The foods you eat have a direct impact on your health. Those at risk for heart disease have to be a little more careful about what ends up on their plates. If you have high cholesterol, you should avoid the following foods and condiments at all costs. Don’t worry — you can still enjoy the foods you love. There’s a healthier alternative for almost everything.
According to Mayo Clinic, people with high cholesterol should do their best to consume no more than 200 daily milligrams of dietary cholesterol.
An ounce of full-fat soft cheese adds about 20 extra milligrams to your daily total — and you know you’re going to eat more than an ounce in one sitting. It’s probably better to stay away from it, if you can’t limit your consumption.
When choosing condiments to go with your meal, read nutrition labels carefully. There are 10 milligrams of cholesterol per tablespoon of light mayonnaise, even though that fact might surprise you.
If you’re looking for a healthier spread to spice up your sandwiches, go with mashed avocado, hummus, olive oil, or almond butter instead.
Red and processed meats notoriously put people with high cholesterol at higher risk for heart disease. Land animals, however, aren’t the only types you need to watch out for.
Three ounces of cooked shrimp almost puts you above your daily limit at 170 milligrams. You might have to cut back on other shellfish as well to avoid raising your LDL levels.
A little bit of red meat every once in awhile isn’t all bad. You don’t have to give it up completely if you have high cholesterol. However, eating it every day might be a bad idea.
Three ounces of cooked lean beef steak provides 60 milligrams. If you tend to eat more than that in one sitting, or you grill steak more than a few times per month, you might want to consider cutting back.
Sometimes, even foods without cholesterol can endanger your health. Some research suggests that diets high in added sugars lead to lower HDL levels, which increases your risk of high LDL cholesterol — the type that can cause heart disease.
Cookies and pie have plenty of added sugars, but so do unexpected foods, like jarred spaghetti sauce. Try to limit your added sugar intake to keep your heart healthy.
A single slice of braised beef liver could add up to about 270 milligrams of cholesterol, which exceeds the daily recommended maximum if you’ve been advised to reduce your intake.
In general, you should limit your liver intake even if you’re relatively healthy. It’s good for you in small amounts, but like anything, too much could really hurt you.
One of the most cholesterol-heavy sandwiches you can find, a standard cheeseburger provides about 40 milligrams of cholesterol and not much else.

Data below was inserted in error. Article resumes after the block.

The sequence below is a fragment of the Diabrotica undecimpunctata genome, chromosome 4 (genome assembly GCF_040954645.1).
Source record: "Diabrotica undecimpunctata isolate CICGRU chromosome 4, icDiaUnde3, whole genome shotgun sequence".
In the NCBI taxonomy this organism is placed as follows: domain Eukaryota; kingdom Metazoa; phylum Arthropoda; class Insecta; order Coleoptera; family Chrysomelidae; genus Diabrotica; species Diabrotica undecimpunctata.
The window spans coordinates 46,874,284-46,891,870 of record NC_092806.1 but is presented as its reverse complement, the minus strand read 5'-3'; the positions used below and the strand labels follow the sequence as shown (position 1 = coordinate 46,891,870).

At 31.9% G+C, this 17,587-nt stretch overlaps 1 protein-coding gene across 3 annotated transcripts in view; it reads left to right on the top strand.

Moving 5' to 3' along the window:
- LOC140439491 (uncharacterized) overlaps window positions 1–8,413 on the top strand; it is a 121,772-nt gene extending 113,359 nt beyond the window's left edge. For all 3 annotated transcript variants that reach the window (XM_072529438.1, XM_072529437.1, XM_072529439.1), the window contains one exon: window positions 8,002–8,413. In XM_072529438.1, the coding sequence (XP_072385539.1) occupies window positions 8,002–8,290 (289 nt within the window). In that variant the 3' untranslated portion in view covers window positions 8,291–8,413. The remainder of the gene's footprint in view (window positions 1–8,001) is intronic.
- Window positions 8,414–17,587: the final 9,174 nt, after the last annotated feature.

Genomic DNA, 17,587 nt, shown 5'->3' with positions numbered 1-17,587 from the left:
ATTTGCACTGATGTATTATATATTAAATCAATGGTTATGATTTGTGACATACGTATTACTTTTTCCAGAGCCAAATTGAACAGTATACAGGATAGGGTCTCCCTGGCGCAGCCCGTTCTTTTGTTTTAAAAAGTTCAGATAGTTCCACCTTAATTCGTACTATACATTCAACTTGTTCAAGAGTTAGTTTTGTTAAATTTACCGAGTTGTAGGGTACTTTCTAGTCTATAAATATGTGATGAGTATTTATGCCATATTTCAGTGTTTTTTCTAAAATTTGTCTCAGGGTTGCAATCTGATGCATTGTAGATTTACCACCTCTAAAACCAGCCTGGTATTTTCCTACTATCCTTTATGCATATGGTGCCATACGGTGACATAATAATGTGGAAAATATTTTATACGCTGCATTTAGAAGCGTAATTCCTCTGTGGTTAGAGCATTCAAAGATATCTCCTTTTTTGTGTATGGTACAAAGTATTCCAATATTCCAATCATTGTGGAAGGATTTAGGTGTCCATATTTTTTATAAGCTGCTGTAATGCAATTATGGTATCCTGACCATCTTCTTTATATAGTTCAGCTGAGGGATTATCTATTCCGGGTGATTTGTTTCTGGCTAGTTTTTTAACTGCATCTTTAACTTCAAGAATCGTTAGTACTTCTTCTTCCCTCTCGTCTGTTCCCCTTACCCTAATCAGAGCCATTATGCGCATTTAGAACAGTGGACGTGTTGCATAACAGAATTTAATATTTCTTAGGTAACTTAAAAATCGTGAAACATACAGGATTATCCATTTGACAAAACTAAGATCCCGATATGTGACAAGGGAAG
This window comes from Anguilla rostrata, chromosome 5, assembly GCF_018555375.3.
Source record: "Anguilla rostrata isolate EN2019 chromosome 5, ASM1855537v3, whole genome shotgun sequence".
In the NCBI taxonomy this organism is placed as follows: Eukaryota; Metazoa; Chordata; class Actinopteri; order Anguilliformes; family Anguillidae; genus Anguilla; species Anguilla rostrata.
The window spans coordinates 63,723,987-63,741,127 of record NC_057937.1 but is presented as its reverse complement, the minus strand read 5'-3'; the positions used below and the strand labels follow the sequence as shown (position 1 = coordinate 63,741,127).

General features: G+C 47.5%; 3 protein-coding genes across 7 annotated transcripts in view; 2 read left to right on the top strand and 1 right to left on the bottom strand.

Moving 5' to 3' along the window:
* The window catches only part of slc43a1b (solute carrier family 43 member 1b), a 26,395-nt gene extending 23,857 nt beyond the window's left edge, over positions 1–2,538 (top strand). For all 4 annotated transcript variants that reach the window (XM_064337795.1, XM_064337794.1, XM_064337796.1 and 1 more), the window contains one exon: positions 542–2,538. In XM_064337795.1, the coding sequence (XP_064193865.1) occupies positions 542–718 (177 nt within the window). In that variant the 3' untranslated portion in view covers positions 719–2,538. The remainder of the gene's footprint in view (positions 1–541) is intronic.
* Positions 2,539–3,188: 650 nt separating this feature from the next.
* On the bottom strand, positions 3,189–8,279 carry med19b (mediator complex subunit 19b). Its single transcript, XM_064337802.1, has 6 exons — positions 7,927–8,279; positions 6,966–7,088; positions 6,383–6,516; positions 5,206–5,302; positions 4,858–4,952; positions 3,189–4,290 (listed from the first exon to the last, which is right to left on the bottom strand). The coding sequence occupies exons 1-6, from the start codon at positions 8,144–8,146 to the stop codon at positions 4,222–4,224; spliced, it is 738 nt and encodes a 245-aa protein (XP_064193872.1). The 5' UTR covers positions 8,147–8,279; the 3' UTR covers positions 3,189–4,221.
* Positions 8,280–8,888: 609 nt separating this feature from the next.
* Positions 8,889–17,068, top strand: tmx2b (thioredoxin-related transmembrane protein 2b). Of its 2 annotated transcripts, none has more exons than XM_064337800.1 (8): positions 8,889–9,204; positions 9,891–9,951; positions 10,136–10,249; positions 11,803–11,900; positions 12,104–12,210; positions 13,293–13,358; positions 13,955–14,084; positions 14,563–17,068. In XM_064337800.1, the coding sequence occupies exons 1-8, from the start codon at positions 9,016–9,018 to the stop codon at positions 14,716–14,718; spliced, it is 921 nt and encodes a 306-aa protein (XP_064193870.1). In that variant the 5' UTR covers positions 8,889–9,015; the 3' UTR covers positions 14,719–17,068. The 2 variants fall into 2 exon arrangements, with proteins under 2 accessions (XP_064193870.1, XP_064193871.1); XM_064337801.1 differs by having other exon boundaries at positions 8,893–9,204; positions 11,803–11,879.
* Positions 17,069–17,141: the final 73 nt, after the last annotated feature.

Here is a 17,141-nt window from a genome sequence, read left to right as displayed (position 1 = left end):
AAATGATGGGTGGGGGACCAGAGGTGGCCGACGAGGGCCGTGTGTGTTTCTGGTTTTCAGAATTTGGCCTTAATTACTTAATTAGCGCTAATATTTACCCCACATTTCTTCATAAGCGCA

There are two major contributors here: the beef and the cheese. Both contain large amounts of dietary cholesterol you should try to keep off your plate.
An extra tablespoon of butter on your toast at breakfast or bread at dinner could add 15 milligrams of cholesterol to your daily total, which is easily avoidable.
Olive oil and certain spices and herbs can provide flavor and texture butter simply can’t. Spreading butter on bread is probably more of a habit than a necessity — you might not even miss it.
It’s the meal you look forward to every single week. Unfortunately, it’s something your body is silently begging you to avoid.
Three ounces of fried chicken — skin included — yield about 74 milligrams of cholesterol. Though it’s not the taste or texture you’re used to, grilled, baked, or roasted chicken contains less cholesterol, and is better for you overall.
Pan-fried bacon will give you about 15 milligrams of cholesterol per full slice. The more slices you pile onto your breakfast plate, the more you’re going to raise your LDL.
Unfortunately, turkey bacon isn’t a much better option at 12 milligrams per slice. Maybe a simple meatless breakfast could still work.
Artificial trans fats, still sometimes found in fast foods and many processed foods like crackers or condiments, are on their way out of our food. They’re directly responsible for many of the risk factors associated with heart disease, including destroying your cholesterol.
There are still a lot of foods out there that continue to hide trans fats, though. Check food labels to make sure what you’re eating is trans fat-free.
Macaroni and cheese
A single cup of boxed macaroni and cheese has 15 milligrams of cholesterol per cup. Though it’s simple to prepare and delicious to eat, a box full of dehydrated white-flour pasta — and all that cheese — isn’t good for your heart.
Even if you do use macaroni noodles as your meal’s base, try seasoning them with herbs and garlic instead of covering them with cheese.
Egg yolks aren’t as bad for your health as past dietary guidelines have suggested. However, your doctor will usually suggest limiting them if your LDL levels are high.
A large, fresh egg yolk contains about 184 milligrams of cholesterol — close to the maximum amount of cholesterol you should consume per day.
A standard cup of vanilla ice cream provides 50 milligrams of cholesterol, along with plenty of sugar and saturated fat. In addition to cholesterol, you should also avoid these two nutrients to promote heart health.
If you’re craving something cold, soft, and sweet, give plain frozen yogurt a try. It’s close in taste and texture with less cholesterol per cup.
There are 30 milligrams of cholesterol per ounce of Philadelphia cream cheese. If you spread more than that onto your bagel in the morning, you’re taking in more excess dietary cholesterol than you should be.
Both hummus and Greek yogurt are excellent alternatives. Nonfat Greek yogurt usually has around 10 milligrams, and hummus, made from plants, has none.